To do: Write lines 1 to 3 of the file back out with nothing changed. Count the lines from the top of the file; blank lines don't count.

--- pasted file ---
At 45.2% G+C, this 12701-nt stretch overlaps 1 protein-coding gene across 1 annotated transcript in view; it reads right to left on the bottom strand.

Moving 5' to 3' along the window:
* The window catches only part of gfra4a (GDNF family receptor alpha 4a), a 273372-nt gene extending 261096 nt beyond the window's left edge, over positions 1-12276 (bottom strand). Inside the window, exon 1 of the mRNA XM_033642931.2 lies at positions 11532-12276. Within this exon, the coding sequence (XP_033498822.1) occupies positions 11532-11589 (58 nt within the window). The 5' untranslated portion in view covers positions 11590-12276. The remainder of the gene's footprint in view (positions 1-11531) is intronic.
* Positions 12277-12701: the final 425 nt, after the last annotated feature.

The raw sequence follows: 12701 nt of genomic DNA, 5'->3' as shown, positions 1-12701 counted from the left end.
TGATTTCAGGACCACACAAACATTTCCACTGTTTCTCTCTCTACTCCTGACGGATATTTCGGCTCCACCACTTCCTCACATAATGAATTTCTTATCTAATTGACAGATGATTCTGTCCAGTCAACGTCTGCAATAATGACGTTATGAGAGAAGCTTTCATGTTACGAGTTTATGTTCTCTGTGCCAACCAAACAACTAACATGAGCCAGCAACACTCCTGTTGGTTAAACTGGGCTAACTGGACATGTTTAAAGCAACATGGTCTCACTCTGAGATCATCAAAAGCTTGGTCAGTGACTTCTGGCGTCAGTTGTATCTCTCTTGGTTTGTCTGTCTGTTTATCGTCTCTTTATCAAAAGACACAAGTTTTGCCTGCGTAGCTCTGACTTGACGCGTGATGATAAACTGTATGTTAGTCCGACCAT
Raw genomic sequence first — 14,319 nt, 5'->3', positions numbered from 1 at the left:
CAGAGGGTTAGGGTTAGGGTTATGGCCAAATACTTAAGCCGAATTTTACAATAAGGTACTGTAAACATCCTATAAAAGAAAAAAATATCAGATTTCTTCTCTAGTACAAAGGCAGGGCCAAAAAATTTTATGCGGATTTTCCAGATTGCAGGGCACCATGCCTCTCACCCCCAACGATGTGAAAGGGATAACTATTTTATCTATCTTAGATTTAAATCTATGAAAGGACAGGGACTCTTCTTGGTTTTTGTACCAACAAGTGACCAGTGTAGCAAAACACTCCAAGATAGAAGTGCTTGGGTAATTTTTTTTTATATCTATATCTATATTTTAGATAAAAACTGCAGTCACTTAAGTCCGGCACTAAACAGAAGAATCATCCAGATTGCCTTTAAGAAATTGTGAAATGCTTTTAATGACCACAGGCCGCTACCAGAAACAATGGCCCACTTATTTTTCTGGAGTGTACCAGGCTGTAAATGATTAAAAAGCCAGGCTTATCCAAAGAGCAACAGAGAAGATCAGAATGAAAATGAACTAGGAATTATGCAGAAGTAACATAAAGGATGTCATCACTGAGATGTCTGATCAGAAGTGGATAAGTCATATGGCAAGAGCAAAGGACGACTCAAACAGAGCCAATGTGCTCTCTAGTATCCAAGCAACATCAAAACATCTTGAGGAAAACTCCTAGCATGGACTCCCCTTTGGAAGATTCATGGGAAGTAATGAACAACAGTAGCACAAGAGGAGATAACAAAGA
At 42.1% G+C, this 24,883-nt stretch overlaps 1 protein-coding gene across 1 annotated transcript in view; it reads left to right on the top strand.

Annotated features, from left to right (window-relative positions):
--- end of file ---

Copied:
At 45.2% G+C, this 12701-nt stretch overlaps 1 protein-coding gene across 1 annotated transcript in view; it reads right to left on the bottom strand.

Moving 5' to 3' along the window:
* The window catches only part of gfra4a (GDNF family receptor alpha 4a), a 273372-nt gene extending 261096 nt beyond the window's left edge, over positions 1-12276 (bottom strand). Inside the window, exon 1 of the mRNA XM_033642931.2 lies at positions 11532-12276. Within this exon, the coding sequence (XP_033498822.1) occupies positions 11532-11589 (58 nt within the window). The 5' untranslated portion in view covers positions 11590-12276. The remainder of the gene's footprint in view (positions 1-11531) is intronic.